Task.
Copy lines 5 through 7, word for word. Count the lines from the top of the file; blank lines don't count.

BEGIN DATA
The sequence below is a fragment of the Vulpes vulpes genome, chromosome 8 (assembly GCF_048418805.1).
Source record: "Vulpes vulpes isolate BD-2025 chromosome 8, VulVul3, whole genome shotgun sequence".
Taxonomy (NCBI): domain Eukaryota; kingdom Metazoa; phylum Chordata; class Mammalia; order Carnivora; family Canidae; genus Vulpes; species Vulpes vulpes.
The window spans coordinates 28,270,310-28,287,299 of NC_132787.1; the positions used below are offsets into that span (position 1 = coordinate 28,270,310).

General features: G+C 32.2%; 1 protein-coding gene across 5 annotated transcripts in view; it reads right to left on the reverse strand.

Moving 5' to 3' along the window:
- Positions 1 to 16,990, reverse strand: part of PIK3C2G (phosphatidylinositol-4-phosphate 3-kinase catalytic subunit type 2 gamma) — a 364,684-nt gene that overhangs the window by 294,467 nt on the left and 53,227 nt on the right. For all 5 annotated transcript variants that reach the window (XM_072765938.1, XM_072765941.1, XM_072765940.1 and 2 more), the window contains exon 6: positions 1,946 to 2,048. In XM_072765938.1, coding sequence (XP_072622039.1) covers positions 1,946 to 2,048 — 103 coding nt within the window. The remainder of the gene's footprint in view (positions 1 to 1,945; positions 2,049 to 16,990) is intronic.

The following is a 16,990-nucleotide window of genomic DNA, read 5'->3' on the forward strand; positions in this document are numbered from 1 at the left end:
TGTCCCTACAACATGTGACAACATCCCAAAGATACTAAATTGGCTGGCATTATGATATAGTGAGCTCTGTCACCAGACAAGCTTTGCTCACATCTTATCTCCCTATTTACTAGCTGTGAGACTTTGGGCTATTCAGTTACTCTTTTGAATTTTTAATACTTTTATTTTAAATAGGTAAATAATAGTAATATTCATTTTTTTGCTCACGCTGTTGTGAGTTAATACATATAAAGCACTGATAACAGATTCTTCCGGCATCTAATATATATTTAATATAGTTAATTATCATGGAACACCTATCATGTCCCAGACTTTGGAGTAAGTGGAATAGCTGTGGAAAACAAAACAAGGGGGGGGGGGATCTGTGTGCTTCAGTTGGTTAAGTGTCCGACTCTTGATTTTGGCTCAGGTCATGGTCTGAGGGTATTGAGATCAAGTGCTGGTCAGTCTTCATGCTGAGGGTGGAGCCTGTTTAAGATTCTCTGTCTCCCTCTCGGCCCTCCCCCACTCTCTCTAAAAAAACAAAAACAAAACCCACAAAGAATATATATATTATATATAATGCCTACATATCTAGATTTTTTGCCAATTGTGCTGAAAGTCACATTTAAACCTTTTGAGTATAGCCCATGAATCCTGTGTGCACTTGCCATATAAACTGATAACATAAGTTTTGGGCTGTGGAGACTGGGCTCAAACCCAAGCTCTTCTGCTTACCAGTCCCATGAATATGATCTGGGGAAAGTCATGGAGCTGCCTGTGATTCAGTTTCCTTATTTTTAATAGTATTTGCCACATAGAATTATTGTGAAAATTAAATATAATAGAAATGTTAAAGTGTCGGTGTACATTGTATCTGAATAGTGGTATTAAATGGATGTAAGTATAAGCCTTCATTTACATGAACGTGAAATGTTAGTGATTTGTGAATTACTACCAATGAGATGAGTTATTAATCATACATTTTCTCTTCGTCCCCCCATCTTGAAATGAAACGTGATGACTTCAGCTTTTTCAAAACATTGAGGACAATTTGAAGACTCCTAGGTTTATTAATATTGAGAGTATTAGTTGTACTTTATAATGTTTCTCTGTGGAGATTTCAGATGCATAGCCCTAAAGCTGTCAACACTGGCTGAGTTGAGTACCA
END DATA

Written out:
General features: G+C 32.2%; 1 protein-coding gene across 5 annotated transcripts in view; it reads right to left on the reverse strand.

Moving 5' to 3' along the window:
- Positions 1 to 16,990, reverse strand: part of PIK3C2G (phosphatidylinositol-4-phosphate 3-kinase catalytic subunit type 2 gamma) — a 364,684-nt gene that overhangs the window by 294,467 nt on the left and 53,227 nt on the right. For all 5 annotated transcript variants that reach the window (XM_072765938.1, XM_072765941.1, XM_072765940.1 and 2 more), the window contains exon 6: positions 1,946 to 2,048. In XM_072765938.1, coding sequence (XP_072622039.1) covers positions 1,946 to 2,048 — 103 coding nt within the window. The remainder of the gene's footprint in view (positions 1 to 1,945; positions 2,049 to 16,990) is intronic.